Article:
Data Viz Done Right

November 24, 2010

Failed Banks in the US: Popping the Bubbles

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Simon Rogers from the Guardian created a visualization of failed banks in the US using Many Eyes.  The article can be found here.  Before I critique the visualization, take a minute to interact with the bubbles.

A quick word about data integrity.  The article on the Guardian references the data going back to 1935, and in fact, the data compiled does go back to 1935.  I made the assumption that the viz created by Simon went back that far as well, but then I couldn’t find a year filter.  If you look at the data that built the bubble chart, it only covers 2008-2010 and all three years are combined.  But 2010 isn’t even a complete year.  Come on already!  This can be extremely misleading and should be clearly noted, but it’s not! 

The initial view above is assets in failed banks as dollars per person. 

  1. The huge bubble for Nevada surely stands out, but why not a simple bar chart? 
  2. Notice that Total is listed as a State; that doesn’t make any sense.
  3. Which state is #2?  How about #5?  It takes some work.
  4. Do we really care about all 50 States or maybe just the top 10? 
  5. How much bigger is Nevada than the #2 state?

It’s so much easier to compare the size of the bars than the size of the bubbles.  From the bar chart, you can easily see the rank and the relative size of each bar.  It turns out that Nevada is 20x larger than Alabama.  There’s absolutely no way you can identify that in the bubble chart.

Change the Bubbles Size option to Number of failed banks.  Holy smokes!  What state is collapsing?  Oh, it’s not a state; it’s that pesky Total again.  The Total completely distorts the view and makes all other comparisons impossible.  Again, a simple bar chart will suffice.

Finally, since there are two data points that are highlighted by the article (assets per person and number of failed banks), a scatter plot provides one of the best means of seeing the relationship between the two.  In this view, you immediately see the five outliers I have labeled below.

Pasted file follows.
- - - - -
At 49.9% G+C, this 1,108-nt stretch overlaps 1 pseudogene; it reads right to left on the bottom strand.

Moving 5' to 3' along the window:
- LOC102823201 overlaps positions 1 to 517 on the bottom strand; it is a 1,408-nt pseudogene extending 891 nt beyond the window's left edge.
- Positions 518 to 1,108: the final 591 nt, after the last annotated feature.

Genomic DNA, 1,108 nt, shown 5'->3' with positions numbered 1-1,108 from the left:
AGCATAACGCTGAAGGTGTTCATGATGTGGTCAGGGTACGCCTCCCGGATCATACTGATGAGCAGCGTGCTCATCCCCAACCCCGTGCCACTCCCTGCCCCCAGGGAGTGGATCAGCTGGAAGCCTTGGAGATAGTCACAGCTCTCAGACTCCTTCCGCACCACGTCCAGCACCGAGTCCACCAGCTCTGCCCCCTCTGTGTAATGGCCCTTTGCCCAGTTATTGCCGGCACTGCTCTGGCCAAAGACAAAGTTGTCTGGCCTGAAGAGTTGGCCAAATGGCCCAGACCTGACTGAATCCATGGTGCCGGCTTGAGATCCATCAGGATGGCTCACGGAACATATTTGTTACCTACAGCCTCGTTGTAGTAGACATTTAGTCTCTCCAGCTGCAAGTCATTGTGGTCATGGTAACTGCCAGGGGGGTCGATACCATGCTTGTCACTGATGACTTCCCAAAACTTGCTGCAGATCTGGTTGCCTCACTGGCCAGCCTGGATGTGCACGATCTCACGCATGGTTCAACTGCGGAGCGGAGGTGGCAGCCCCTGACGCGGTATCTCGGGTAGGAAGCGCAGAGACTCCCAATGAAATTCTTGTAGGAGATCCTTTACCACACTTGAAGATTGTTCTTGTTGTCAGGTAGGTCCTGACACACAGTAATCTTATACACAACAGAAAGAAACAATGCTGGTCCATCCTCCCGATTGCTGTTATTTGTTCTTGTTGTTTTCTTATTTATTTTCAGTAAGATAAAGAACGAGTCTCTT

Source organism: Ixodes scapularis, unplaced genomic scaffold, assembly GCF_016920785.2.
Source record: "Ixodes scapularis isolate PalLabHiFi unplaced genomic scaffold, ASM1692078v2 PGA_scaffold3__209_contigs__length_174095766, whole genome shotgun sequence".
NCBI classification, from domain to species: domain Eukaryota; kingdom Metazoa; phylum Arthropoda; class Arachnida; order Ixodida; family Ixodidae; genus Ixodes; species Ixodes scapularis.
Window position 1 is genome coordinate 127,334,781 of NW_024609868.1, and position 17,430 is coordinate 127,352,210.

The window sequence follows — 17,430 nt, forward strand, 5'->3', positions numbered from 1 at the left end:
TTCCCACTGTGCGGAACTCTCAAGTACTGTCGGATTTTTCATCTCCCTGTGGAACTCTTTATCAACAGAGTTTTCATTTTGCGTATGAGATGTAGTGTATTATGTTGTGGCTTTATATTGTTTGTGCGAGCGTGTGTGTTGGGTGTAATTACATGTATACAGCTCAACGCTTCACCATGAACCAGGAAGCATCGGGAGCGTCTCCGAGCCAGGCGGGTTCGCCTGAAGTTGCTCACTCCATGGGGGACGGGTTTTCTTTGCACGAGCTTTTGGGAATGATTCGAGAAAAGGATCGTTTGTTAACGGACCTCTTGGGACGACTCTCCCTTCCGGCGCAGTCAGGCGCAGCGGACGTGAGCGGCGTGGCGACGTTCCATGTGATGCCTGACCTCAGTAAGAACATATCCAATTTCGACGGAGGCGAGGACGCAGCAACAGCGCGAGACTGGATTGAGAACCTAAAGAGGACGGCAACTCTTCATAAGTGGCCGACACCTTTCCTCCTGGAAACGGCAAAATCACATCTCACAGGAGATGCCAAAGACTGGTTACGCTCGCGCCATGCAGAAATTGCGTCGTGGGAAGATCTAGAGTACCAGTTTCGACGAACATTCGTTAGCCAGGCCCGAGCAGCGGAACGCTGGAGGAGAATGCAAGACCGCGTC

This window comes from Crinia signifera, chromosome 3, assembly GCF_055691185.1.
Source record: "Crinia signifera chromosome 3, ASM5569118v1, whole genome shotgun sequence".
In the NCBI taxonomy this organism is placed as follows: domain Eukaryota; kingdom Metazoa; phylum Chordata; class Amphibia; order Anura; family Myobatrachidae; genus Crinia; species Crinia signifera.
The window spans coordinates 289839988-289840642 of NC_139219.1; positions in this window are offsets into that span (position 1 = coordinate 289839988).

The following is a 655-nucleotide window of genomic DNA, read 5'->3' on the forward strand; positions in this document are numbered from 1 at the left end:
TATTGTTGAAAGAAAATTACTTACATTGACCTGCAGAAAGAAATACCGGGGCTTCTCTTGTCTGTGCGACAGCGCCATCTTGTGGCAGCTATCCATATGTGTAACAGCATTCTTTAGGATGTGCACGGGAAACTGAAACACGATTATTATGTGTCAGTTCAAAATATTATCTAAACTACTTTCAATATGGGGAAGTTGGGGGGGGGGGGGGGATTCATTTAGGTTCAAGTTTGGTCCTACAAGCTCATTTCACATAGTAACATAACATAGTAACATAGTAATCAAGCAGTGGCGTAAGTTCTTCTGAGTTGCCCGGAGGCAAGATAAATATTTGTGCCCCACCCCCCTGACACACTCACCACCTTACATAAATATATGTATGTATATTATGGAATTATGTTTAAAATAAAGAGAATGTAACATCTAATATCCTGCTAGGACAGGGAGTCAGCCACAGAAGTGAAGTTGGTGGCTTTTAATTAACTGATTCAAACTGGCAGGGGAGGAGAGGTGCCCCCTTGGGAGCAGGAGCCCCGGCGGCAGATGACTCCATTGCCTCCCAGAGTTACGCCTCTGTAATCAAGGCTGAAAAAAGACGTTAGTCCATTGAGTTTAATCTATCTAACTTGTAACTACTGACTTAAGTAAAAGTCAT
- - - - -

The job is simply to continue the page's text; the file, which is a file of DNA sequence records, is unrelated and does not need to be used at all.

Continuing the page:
Scroll through the other filters and you continue to see that including Total as a State completely wrecks any insight that could be gleamed from the viz.

The viz below was built with Tableau Public and it includes the data all the way back to 1935.  However, I decided to only focus on the last 20 years; this time period represents the most volatility since the Great Depression. 

NOTE: 2005 and 2006 are not included since there were not any bank failures listed on the FDIC website for those years.  I also excluded 2010 since the year is not complete.

There are three visualizations included.  The line chart (and size) represents the number of bank failures.  The color indicates the estimated loss (adjusted to the value of the dollar as of 31 Dec 2009).  When you choose a Year, you will get the corresponding map and bar charts.  The map and bar chart are sized and colored in the same manner as the line chart.

Naturally, I went straight to 1989.  Texas had 224 bank failures!  Then I went to the surrounding years and Texas was at the top of the list again.  It turns out that there was a banking collapse in Texas in the middle 1980s to early 1990s. 

According to the Dallas Morning News: “In the state's 1980s collapse, an energy bust and a subsequent real-estate wreck leveled hundreds of Texas banks, including longtime pillars of the economy.”

Sound familiar?

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